Processions, giants and beasts

Slide 6
On arrival at Harescombe, Bishop Maidstone strikes the church door with his crozier
Procession (2)
Giant St Blaise leading the procession at Frampton

From biblical times, the procession has been at the heart of religious ceremony.  By the fourteenth century this included giants and beasts, music and dance.

This heritage has been largely lost in England as such figures as giants and beasts were considered frivolous at the time of the Reformation, and dancing was ‘of no necessary use’.  However, the tradition of the patronal or dedication day procession survives in Mediterranean countries where it is often a public holiday, and is experiencing a small, but significant revival in England.

Our giant is St Blaise, the Patron Saint of Woolcombers, who was much-venerated at Frampton on Severn in medieval times.

Beast in the form of a fish. Biblia inglesa del siglo XIII. Alençon, Bibliothèque municipale, ms. 56, fol. 250r.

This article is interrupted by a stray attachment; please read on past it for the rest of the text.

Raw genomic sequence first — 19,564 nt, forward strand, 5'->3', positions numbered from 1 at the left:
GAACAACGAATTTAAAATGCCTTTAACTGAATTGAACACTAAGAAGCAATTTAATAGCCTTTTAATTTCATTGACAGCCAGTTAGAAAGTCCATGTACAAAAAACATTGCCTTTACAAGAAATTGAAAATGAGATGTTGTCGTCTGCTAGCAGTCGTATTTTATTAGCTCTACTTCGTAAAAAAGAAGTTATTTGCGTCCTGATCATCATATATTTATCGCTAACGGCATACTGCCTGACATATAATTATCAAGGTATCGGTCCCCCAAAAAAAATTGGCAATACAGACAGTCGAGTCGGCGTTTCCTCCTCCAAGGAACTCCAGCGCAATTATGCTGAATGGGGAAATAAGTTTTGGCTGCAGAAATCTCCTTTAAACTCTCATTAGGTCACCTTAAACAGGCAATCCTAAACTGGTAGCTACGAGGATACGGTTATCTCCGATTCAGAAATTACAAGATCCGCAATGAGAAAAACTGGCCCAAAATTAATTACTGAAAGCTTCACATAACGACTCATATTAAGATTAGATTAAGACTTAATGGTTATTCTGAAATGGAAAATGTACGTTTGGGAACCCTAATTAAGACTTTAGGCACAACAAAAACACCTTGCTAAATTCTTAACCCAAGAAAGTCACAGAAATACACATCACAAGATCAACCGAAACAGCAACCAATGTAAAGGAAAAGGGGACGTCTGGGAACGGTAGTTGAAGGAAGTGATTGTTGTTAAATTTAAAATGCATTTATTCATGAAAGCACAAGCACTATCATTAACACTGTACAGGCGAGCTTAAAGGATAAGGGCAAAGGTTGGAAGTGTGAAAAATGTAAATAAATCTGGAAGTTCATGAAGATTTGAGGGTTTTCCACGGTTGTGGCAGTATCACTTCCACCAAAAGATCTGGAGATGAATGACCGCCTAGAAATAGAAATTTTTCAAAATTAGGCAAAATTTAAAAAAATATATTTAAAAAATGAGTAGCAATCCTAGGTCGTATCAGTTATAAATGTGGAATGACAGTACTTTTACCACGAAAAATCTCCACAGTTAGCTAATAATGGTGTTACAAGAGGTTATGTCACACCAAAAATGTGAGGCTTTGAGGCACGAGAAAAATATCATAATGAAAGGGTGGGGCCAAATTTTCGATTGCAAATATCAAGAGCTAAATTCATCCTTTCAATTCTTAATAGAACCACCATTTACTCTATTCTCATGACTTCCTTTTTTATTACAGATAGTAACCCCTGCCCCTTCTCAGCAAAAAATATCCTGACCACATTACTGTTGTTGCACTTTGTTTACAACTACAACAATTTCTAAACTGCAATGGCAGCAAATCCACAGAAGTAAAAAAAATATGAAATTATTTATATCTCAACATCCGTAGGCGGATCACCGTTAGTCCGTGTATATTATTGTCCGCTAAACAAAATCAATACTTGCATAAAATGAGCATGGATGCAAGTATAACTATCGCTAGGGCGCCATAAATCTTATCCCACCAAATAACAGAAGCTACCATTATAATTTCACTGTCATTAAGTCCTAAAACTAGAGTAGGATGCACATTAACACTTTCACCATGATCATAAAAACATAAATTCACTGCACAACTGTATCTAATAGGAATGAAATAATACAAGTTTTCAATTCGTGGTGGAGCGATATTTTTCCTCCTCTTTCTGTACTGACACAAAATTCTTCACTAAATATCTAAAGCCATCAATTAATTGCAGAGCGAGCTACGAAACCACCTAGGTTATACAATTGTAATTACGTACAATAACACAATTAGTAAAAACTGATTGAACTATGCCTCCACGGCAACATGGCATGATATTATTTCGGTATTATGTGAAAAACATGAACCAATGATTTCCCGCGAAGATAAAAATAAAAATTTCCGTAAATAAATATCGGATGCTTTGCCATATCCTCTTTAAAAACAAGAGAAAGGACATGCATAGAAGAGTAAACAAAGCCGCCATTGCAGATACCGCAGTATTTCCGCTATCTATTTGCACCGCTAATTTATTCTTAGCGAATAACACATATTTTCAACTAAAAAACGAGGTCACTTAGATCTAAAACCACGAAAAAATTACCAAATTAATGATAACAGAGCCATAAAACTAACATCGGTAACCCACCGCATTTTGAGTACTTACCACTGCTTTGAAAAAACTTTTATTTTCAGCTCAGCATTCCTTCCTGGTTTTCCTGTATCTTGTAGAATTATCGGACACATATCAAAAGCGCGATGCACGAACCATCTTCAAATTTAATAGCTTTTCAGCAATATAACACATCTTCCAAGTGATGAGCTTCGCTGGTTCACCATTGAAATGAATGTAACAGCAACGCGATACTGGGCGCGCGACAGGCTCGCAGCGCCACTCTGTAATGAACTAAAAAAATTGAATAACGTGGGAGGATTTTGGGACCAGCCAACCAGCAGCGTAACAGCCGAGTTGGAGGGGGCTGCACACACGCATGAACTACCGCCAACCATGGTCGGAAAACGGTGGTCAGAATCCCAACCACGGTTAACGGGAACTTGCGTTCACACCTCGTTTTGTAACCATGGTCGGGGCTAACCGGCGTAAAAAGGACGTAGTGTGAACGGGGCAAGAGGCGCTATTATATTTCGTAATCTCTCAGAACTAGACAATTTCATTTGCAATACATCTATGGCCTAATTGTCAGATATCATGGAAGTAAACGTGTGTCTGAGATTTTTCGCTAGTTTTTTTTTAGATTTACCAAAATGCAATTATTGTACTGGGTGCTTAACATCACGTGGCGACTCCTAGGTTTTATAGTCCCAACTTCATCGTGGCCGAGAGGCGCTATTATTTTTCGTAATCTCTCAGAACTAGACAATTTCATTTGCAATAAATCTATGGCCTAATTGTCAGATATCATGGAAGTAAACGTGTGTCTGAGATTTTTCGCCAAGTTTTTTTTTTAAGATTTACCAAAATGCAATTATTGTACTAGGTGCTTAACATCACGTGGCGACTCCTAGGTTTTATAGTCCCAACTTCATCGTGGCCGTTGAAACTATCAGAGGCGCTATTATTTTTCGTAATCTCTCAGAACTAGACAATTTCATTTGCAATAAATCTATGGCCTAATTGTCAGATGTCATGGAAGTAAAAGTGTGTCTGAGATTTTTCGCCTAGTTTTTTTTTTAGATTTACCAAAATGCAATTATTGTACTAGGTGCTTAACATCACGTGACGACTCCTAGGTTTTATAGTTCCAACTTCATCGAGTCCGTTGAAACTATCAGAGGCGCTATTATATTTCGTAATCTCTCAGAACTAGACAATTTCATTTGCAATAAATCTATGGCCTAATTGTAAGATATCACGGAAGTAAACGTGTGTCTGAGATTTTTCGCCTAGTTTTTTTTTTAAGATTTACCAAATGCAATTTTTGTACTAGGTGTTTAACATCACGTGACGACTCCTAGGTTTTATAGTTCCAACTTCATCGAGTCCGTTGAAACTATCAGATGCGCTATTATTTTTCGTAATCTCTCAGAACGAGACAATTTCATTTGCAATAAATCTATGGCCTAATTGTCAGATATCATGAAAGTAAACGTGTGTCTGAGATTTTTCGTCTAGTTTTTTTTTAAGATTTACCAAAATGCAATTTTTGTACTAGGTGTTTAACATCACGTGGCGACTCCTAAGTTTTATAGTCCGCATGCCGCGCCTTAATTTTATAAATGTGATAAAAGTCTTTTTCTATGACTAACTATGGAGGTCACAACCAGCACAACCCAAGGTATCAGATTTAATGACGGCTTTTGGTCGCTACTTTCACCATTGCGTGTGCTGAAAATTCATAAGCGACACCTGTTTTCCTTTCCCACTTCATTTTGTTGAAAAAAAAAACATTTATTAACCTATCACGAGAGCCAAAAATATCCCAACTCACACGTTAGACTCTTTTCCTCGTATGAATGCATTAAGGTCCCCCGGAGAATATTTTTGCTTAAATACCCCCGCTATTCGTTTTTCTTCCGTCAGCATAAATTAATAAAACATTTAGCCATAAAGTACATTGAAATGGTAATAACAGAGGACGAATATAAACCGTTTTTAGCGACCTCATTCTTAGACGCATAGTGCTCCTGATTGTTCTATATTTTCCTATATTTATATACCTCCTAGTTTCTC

Beast in the form of a fish.
Biblia inglesa del siglo XIII. Alençon, Bibliothèque municipale, ms. 56, fol. 250r.

Our beast is Siglo the Salmon, and have taken our inspiration from a manuscript which shows a beast in the form of a fish. Two of our churches lie alongside the river Severn, and St Blaise was associated with extracting a fishbone from the throat of a young boy, making the choice of a salmon for our beast particularly appropriate.

Our Dedication Day processions were held in Whaddon and Frampton. Our latest 1315 Procession newsletter and the 1315 Procession website give details of how we became involved in the giant and beast-making workshops, costume-making, and learnt how to dance, sing and play the music of 700 years ago.

With a little bit of imagination, it is easy to create a ‘medieval’ hobby horse. At the Churchwardens’ Ale at Frampton, there was even a hobby horse competition.

Other communities have been inspired by Dedication 1315, witness the magnificent Tetbury Bull and the giant Bishop Maidstone at Preston on Stour.